If, however, you adopt the emptiness mode—by not acting on or reacting to the anger but simply watching it as a series of events, in and of themselves—you can see that the anger is empty of anything to identify with or possess. As you master the emptiness mode more consistently, you see that this truth holds not only for such gross emotions as anger, but also for even the most subtle events in the realm of experience. This is the sense in which all things are empty. When you see this, you realize that labels of “I” and “mine” are inappropriate, unnecessary, and cause nothing but stress and pain. You can drop them. When you drop them totally, you discover a mode of experience that lies deeper still, one that’s totally free.

To master the emptiness mode of perception requires firm training in virtue, concentration, and discernment. Without this training, the mind stays in the mode that keeps creating stories and worldviews. And from the perspective of that mode, the teaching of emptiness sounds simply like another story or worldview with new ground rules. In terms of the story of your relationship to your mother it seems to be saying that there’s really no mother, no you. In terms of your worldview, it seems to be saying either that the world doesn’t really exist, or else that emptiness is the great undifferentiated ground of being from which we all came and to which someday we’ll all return.

These interpretations not only miss the meaning of emptiness but also keep the mind from getting into the proper mode. If the world and the people in the story of your life don’t really exist, then all the actions and reactions in that story seem like a mathematics of zeros, and you wonder why there’s any point in practicing virtue at all. If, on the other hand, you see emptiness as the ground of being to which we’re all going to return, then what need is there to train the mind in concentration and discernment, since we’re all going to get there anyway? And even if we need training to get back to our ground of being, what’s to keep us from coming out of it and suffering all over again? So in all these scenarios, the whole idea of training the mind seems futile and pointless. By focusing on the question of whether or not there really is something behind experience, they entangle the mind in issues that keep it from getting into the present mode.

Now, stories and worldviews do serve a purpose. The Buddha employed them when teaching people, but he never used the word emptiness when speaking in these modes. He recounted the stories of people’s lives to show how suffering comes from the unskillful perceptions behind their actions, and how freedom from suffering can come from being more perceptive. And he described the basic principles that underlie the round of rebirth to show how bad intentional actions lead to pain within that round, good ones lead to pleasure, while really skillful actions can rake you beyond the round altogether. In all these cases, these teachings were aimed at getting people to focus on the quality of the perceptions and intentions in their minds in the present—in other words, to get them into the emptiness mode. Once there, they could use the teachings on emptiness for their intended purpose: to loosen all attachments to views, stories, and assumptions, leaving the mind empty of all the greed, anger; and delusion, and thus empty of suffering and stress. And when you come right down to it, that’s the emptiness that really counts.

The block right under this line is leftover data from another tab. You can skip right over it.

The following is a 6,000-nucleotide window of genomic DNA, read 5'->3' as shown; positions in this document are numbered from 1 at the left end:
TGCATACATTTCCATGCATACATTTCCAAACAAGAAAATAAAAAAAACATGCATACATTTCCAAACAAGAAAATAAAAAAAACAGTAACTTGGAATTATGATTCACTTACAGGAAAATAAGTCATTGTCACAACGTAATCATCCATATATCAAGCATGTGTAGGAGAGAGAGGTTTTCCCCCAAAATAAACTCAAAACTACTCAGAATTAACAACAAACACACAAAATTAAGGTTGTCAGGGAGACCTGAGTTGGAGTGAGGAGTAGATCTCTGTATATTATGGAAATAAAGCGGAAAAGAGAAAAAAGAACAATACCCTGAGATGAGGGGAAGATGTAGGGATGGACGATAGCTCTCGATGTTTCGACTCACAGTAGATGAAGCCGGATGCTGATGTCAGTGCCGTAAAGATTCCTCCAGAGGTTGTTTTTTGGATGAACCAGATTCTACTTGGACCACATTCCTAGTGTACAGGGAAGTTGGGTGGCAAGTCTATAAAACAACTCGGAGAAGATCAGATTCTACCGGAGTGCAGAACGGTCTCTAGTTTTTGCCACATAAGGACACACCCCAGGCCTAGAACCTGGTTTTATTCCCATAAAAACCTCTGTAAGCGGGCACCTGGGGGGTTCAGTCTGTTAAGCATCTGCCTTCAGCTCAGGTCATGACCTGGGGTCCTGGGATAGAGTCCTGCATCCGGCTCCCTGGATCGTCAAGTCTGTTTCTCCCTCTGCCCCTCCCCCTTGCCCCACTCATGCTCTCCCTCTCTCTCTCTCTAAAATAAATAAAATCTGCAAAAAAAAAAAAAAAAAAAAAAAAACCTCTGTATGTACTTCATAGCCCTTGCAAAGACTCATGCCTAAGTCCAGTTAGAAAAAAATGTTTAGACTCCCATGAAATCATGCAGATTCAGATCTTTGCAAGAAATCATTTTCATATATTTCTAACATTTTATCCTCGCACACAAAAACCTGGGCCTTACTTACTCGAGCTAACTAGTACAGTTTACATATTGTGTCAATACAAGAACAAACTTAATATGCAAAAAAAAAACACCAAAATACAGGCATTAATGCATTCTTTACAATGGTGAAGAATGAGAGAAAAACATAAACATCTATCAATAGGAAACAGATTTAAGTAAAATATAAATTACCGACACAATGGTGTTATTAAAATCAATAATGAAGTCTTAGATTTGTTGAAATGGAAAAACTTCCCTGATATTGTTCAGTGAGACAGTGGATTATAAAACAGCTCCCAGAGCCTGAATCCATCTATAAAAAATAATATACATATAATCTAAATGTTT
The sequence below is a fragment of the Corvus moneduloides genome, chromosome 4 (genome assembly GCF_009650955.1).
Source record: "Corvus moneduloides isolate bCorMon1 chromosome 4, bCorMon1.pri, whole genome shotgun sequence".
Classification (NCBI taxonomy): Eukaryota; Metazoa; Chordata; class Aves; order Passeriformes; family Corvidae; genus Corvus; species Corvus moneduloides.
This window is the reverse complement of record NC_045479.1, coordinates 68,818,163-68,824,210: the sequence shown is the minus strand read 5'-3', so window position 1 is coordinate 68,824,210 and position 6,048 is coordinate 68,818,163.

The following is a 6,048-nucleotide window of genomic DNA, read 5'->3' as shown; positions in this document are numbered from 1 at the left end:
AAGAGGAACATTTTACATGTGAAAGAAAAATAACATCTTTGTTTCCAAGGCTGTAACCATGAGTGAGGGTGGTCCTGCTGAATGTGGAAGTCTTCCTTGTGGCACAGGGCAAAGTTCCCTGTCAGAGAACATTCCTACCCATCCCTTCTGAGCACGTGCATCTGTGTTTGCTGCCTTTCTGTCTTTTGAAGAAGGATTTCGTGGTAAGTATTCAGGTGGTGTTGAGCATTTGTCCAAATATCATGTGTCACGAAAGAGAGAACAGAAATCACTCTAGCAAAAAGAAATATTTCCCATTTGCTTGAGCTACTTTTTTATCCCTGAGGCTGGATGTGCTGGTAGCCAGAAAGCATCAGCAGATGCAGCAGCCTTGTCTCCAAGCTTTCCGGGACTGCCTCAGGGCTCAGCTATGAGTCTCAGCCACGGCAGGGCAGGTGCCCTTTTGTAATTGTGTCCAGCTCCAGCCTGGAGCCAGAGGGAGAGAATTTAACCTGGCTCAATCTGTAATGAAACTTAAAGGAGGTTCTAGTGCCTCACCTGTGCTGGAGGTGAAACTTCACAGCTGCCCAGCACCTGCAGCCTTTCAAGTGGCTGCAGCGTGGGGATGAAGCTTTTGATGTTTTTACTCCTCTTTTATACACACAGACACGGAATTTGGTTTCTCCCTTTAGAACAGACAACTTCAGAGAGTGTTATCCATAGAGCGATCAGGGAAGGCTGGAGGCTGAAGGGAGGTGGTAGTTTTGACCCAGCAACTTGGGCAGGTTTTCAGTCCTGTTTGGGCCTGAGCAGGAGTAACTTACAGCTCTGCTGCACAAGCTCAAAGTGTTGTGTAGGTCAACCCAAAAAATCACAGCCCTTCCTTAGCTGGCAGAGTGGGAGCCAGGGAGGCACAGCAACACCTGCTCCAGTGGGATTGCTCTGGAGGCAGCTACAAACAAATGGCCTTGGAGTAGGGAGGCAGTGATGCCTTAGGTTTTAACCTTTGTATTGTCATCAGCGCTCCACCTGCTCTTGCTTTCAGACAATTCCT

Thanissaro Bhikkhu
is the abbot of Metta Forest Monastery in Valley Center, California. His most recent book is The Wings to Awakening (Dhamma Dana Publications).

Wisdom of Do Nothing / Adyashanti

“How can you meditate in a way that is authentic and useful in terms of awakening to your true nature? In this powerful satsang, Adyashanti explains in detail how the simple instruction to “do nothing” disengages the movement of ego, gives rise to the natural clarity of awareness, and brings us to the very heart of love and compassion. Recorded on March 15, 2006″(Description from Adya’s website about the DVD)

The Truth about Money By José Reissig

A Visible Illusion
My compassionate and skillful teacher, through the example of a hundred-rupee note, made it clear to my respectful yet confused mind that the mode of being or existence of all phenomena within samsara and nirvana is similar to that of such a clearly visible illusion.

– Geshe Rabten

Insights are leaps; they leave no tracks on the ground. The epigraph refers to such a realization. Simply by listening to his teacher explain, with the example of a hundred-rupee note, that a piece of paper could become whatever it was imputed to be, Geshe Rabten saw how all phenomena present themselves to us in the same way.